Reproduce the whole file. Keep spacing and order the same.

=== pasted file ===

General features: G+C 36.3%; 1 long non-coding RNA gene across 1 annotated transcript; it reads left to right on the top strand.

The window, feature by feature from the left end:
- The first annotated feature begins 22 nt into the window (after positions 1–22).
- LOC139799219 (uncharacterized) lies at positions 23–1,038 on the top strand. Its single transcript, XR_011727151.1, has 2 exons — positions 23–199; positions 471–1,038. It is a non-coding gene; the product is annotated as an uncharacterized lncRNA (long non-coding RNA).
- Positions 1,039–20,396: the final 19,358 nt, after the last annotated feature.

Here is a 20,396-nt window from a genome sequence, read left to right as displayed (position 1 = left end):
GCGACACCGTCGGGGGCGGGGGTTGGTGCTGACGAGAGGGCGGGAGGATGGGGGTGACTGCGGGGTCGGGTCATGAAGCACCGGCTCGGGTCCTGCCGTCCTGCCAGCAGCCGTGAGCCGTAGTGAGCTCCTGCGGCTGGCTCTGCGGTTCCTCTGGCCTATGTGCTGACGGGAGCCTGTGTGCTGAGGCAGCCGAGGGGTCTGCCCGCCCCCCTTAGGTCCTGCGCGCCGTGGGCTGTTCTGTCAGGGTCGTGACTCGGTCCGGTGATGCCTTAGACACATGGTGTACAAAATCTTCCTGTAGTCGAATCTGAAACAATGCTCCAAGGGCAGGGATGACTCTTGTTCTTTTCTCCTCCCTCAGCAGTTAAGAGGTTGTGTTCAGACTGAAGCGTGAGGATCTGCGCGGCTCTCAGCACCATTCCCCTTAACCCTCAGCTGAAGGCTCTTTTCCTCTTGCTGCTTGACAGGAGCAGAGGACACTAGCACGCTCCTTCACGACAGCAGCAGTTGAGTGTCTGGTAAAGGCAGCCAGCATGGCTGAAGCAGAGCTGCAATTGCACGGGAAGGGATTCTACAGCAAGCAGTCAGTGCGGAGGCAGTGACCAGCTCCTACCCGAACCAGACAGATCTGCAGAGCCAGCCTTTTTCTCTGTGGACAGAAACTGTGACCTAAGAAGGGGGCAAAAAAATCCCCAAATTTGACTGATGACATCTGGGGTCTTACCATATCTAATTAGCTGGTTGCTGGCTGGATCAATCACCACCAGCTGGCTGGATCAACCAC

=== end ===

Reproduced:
General features: G+C 36.3%; 1 long non-coding RNA gene across 1 annotated transcript; it reads left to right on the top strand.

The window, feature by feature from the left end:
- The first annotated feature begins 22 nt into the window (after positions 1–22).
- LOC139799219 (uncharacterized) lies at positions 23–1,038 on the top strand. Its single transcript, XR_011727151.1, has 2 exons — positions 23–199; positions 471–1,038. It is a non-coding gene; the product is annotated as an uncharacterized lncRNA (long non-coding RNA).
- Positions 1,039–20,396: the final 19,358 nt, after the last annotated feature.

Here is a 20,396-nt window from a genome sequence, read left to right as displayed (position 1 = left end):
GCGACACCGTCGGGGGCGGGGGTTGGTGCTGACGAGAGGGCGGGAGGATGGGGGTGACTGCGGGGTCGGGTCATGAAGCACCGGCTCGGGTCCTGCCGTCCTGCCAGCAGCCGTGAGCCGTAGTGAGCTCCTGCGGCTGGCTCTGCGGTTCCTCTGGCCTATGTGCTGACGGGAGCCTGTGTGCTGAGGCAGCCGAGGGGTCTGCCCGCCCCCCTTAGGTCCTGCGCGCCGTGGGCTGTTCTGTCAGGGTCGTGACTCGGTCCGGTGATGCCTTAGACACATGGTGTACAAAATCTTCCTGTAGTCGAATCTGAAACAATGCTCCAAGGGCAGGGATGACTCTTGTTCTTTTCTCCTCCCTCAGCAGTTAAGAGGTTGTGTTCAGACTGAAGCGTGAGGATCTGCGCGGCTCTCAGCACCATTCCCCTTAACCCTCAGCTGAAGGCTCTTTTCCTCTTGCTGCTTGACAGGAGCAGAGGACACTAGCACGCTCCTTCACGACAGCAGCAGTTGAGTGTCTGGTAAAGGCAGCCAGCATGGCTGAAGCAGAGCTGCAATTGCACGGGAAGGGATTCTACAGCAAGCAGTCAGTGCGGAGGCAGTGACCAGCTCCTACCCGAACCAGACAGATCTGCAGAGCCAGCCTTTTTCTCTGTGGACAGAAACTGTGACCTAAGAAGGGGGCAAAAAAATCCCCAAATTTGACTGATGACATCTGGGGTCTTACCATATCTAATTAGCTGGTTGCTGGCTGGATCAATCACCACCAGCTGGCTGGATCAACCAC